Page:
Every now and then a big name automaker dazzles the public by unveiling a electric car concept that it confidently feels represents its vision of the future. Last year, it was Jaguar showing off the C-X75. And just last week, BMW gave us all a tantalizing glimpse of their latest model, the i3 sports car. Yet despite all the hoopla surrounding each of these announcements, the fact remains that consumers simply aren't ready to ditch their gas guzzlers.
So ifaren't enough, just what will it take? Surveys have suggested that the turning point may occur when the technology becomes cost efficient compared to all the out there. For instance, back in April, the consulting firm Deloitte surveyed 12,000 people, 1,000 of which were Americans, and found that 78% of Americans would consider buying an EV if gas prices reached $5 a gallon.
Now a new study conducted by the Harvard Kennedy school of government puts the dollar figure closer to $4.50, which means we might be near the tipping point. Drivers in Chicago, , are already filling up at a rate of 4.07 a gallon. So just about any day now we should see , right?
Numerical price points are alluring because they do a nifty job of simplifying matters, but they also often belie the fact that there are, of course, numerous caveats (as is the case with so many of these reports). The study's authors reached this magical number by conducting a long-term analysis of purchase, operations, and maintenance costs to determine at which point would electric vehicles be competitive with conventional ones. But this includes taking into account the expectation that EVs will offer aand are much less expensive then they are now -- selling points that may still be a long time coming.
According to, over 77% are looking to spend less than $30,000 on an electric vehicle and most would require that EVs have a driving range of 200-300 miles on a single charge. It would also have to be able to be fully-recharged within two hours since 60% of Americans said they were .
And in a scenario where these per-requisites aren't met, the prospects become much gloomier. A Gallop poll found that 57 percent of those surveyed wouldn't even explore the possibility of buying an “electric car that you could only drive for a limited number of miles at one time” irrespective of how expensive gas prices get. For perspective, the poll suggested that people are more likely to turn tobefore looking into electric cars the way the situation is now.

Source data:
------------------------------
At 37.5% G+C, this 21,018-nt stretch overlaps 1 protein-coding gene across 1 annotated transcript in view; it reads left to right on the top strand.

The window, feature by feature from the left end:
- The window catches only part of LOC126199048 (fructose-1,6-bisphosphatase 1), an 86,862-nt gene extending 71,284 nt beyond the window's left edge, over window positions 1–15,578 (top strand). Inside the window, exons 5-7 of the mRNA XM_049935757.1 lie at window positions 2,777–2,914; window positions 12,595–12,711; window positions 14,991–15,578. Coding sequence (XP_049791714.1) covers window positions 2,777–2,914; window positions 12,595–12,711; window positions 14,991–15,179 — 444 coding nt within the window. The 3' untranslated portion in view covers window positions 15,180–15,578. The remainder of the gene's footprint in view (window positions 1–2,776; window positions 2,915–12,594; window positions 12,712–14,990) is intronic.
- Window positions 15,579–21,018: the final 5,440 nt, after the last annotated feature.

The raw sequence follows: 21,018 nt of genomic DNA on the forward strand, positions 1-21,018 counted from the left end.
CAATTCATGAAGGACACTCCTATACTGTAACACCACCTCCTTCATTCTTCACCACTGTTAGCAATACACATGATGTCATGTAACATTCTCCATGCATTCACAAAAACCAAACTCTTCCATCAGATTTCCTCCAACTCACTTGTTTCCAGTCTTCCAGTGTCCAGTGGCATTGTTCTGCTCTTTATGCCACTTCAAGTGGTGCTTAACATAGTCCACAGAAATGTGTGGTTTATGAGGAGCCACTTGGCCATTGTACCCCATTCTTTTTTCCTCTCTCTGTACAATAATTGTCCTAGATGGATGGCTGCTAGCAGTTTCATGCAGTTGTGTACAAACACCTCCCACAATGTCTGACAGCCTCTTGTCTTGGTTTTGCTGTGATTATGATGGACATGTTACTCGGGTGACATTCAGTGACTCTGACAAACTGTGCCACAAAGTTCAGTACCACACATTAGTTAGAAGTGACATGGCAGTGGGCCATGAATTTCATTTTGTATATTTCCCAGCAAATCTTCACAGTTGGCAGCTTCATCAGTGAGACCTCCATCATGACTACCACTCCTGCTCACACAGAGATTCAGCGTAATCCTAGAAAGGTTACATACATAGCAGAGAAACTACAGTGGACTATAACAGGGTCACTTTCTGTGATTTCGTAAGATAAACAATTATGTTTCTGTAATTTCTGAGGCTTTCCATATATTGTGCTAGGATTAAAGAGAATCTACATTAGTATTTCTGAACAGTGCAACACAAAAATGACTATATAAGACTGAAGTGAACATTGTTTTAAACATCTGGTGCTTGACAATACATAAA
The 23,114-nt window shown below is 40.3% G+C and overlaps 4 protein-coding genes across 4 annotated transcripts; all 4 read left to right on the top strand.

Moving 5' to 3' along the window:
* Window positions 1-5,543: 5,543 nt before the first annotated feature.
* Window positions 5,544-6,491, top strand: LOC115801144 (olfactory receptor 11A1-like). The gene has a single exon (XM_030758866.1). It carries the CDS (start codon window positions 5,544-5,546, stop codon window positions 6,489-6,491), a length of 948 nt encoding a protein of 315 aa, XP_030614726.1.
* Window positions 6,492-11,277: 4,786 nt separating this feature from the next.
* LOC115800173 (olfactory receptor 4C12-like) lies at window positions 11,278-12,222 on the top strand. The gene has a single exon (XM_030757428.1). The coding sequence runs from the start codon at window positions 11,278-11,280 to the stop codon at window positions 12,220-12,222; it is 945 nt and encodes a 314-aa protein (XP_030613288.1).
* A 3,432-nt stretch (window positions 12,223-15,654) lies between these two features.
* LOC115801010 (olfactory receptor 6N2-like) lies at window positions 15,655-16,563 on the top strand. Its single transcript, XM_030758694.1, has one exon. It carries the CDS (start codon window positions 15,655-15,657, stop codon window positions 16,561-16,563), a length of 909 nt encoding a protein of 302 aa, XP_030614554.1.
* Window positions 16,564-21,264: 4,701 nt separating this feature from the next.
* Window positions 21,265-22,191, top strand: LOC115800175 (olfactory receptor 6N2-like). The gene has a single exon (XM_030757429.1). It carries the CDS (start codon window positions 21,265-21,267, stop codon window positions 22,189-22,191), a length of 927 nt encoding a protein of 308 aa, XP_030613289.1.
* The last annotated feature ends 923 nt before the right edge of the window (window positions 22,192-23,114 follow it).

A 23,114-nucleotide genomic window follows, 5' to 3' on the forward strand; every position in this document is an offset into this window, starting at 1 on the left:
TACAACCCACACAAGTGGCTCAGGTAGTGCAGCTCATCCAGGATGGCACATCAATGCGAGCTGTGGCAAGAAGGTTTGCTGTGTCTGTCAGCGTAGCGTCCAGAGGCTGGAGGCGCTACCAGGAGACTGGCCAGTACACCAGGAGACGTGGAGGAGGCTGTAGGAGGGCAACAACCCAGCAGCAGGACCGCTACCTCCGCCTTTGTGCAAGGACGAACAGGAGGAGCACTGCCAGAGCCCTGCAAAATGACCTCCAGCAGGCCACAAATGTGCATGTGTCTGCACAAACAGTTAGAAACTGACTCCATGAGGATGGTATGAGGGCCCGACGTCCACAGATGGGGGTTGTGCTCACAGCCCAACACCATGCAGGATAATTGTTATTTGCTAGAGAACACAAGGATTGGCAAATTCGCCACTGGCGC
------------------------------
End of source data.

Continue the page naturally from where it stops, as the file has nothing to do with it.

Still, this seeming reluctance won't stop the major industry players from presenting their own evidence that suggests otherwise. Siemens, an energy and technology conglomerate, recently released an in-house study that they say confirms that electric vehicles like the BMW MINI E, which has an all electric range of 100 miles, has been deemed by test subjects to be "suitable for everyday use."
Here's the methodology, as explained in a press release:
Private and commercial users drove 40 MINI E cars on Munich streets over a period of ten months. During the model trial the electric vehicles were driven 300,000 kilometers, with zero emissions. Siemens.
And here are the results of a survey taken after the trial period was completed:
- 89 percent of private users found the MINI E to be sufficient for day-to-day use.
- 88 percent of the private users found charging the cars at a (at home or at work) to be more pleasant than driving to a gas station
- 79 percent of the private users said that environmental friendliness and were important advantages of the electric car.
- 59 percent of the private users would like electric cars to be charged exclusively with electricity from renewable energy sources.
But even if you gave Siemens the benefit of the doubt, the study's conclusions somehow omits just what what were the kind of concerns reported by those who didn't find the technology to be satisfactory.
Interestingly enough though, many of the mostwere highlighted in a recent episode of the popular BBC show "Top Gear" in which host Jeremy Clarkson test drove the Nissan leaf only to experience numerous setbacks and inconveniences, most notably of which involved running out of fuel as he searched feverishly for .
As expected, the segment promptly drew an angry response from Nissan, which charged that the test was misleading since the vehicle was not fully charged at the onset of the journey. Clarkson has so far refused to apologize and told the AFP, "at no point did we mislead the viewers. Top Gear's job is to say to everybody, 'Just a minute, do not believe (electric cars) can be run as simply as you have been told. Charging them up is a pain in the arse'."
Watch the video:
Anyway, this has the makings of a controversy. What do you think?
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